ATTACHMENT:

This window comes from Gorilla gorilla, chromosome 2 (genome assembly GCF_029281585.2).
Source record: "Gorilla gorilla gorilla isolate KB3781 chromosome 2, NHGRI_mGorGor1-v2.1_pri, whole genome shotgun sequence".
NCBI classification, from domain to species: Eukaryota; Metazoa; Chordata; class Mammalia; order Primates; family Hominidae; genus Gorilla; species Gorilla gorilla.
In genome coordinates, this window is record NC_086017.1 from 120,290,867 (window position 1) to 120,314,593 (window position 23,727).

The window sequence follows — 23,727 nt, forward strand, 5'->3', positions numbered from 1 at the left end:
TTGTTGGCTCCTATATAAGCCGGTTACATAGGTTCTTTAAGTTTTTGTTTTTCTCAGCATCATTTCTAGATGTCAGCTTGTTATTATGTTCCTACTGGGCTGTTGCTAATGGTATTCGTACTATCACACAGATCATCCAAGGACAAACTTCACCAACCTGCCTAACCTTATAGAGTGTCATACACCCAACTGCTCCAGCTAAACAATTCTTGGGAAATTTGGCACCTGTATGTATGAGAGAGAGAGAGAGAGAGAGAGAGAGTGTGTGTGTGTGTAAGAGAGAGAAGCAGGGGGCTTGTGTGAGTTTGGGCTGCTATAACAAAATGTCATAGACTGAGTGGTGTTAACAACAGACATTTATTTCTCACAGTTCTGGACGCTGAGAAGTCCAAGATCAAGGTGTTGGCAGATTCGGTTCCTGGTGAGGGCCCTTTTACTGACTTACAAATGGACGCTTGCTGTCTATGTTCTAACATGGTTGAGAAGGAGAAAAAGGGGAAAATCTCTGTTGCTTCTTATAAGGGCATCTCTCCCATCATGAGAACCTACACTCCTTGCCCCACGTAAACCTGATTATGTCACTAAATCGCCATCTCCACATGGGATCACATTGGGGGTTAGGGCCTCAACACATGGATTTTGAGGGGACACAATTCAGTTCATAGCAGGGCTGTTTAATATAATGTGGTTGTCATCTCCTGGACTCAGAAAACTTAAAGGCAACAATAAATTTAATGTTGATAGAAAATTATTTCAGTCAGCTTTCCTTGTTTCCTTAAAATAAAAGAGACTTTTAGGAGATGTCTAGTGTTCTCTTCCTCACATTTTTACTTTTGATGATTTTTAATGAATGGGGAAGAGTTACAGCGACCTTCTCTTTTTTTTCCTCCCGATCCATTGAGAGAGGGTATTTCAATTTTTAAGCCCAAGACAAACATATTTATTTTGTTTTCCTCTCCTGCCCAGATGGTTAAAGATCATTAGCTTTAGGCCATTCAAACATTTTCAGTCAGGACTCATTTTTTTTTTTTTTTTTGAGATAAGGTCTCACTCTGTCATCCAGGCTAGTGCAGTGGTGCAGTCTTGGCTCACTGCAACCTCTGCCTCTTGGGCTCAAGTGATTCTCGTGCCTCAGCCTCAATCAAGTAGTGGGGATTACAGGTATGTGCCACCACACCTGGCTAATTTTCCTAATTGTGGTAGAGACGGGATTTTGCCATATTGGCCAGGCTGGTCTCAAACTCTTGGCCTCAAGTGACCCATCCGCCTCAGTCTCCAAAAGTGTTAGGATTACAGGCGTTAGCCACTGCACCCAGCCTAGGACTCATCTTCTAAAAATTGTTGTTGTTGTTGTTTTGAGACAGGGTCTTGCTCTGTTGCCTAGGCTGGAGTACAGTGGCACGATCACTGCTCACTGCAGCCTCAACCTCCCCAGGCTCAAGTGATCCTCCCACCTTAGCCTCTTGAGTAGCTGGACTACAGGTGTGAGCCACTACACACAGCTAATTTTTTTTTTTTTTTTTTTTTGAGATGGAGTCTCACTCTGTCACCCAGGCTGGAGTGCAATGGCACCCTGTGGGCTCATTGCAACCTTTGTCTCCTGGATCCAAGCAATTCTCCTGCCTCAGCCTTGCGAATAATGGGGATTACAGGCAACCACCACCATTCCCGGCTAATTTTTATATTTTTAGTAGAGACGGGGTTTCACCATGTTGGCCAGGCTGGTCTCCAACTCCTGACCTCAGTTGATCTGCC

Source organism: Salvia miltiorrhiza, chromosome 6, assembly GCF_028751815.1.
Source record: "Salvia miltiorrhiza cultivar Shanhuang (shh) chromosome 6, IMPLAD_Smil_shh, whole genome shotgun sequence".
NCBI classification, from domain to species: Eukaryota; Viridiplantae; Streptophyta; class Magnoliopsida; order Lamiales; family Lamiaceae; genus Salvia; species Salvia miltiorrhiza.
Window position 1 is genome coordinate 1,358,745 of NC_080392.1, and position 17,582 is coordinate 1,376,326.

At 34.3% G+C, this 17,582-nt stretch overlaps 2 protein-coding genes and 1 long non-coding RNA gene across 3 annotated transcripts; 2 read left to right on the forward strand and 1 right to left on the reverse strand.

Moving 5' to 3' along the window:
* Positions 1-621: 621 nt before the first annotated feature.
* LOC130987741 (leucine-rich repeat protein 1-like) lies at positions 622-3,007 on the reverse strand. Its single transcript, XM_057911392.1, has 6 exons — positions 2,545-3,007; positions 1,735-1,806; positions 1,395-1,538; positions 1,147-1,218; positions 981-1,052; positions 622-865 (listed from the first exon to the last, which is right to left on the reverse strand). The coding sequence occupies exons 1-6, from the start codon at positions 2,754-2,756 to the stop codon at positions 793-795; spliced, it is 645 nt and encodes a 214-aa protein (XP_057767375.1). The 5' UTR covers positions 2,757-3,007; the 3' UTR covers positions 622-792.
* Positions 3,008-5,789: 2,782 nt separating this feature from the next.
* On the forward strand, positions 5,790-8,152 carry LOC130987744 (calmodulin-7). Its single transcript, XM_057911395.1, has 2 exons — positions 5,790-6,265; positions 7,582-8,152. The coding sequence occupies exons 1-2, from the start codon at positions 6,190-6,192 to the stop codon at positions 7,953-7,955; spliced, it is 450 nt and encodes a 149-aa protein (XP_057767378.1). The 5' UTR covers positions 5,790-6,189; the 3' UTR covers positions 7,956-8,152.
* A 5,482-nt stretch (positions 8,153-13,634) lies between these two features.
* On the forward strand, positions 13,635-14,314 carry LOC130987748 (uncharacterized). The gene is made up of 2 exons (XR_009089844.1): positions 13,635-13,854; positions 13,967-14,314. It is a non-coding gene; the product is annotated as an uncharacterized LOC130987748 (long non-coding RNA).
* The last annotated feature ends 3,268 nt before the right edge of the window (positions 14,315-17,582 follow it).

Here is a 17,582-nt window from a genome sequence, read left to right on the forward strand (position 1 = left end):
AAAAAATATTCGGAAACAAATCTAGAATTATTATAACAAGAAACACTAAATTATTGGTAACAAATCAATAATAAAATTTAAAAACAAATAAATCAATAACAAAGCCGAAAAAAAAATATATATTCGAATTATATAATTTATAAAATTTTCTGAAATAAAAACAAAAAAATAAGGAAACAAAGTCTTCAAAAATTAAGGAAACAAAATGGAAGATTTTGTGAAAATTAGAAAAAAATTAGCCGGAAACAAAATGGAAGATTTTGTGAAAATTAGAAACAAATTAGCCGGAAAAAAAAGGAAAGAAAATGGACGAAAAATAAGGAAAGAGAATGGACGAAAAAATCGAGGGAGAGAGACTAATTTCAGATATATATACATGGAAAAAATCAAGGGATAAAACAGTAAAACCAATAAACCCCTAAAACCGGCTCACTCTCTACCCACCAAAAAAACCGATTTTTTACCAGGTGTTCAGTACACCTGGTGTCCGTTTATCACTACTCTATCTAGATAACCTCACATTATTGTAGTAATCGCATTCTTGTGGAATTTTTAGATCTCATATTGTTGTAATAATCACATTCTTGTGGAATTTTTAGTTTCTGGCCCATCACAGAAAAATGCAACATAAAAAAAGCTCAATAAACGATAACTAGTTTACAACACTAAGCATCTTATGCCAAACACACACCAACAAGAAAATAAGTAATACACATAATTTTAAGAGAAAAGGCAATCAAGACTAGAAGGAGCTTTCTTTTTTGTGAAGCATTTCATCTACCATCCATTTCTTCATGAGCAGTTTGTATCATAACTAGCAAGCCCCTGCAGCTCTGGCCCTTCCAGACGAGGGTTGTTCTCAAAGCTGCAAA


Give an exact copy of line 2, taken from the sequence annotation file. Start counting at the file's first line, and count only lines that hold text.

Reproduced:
Source record: "Gorilla gorilla gorilla isolate KB3781 chromosome 2, NHGRI_mGorGor1-v2.1_pri, whole genome shotgun sequence".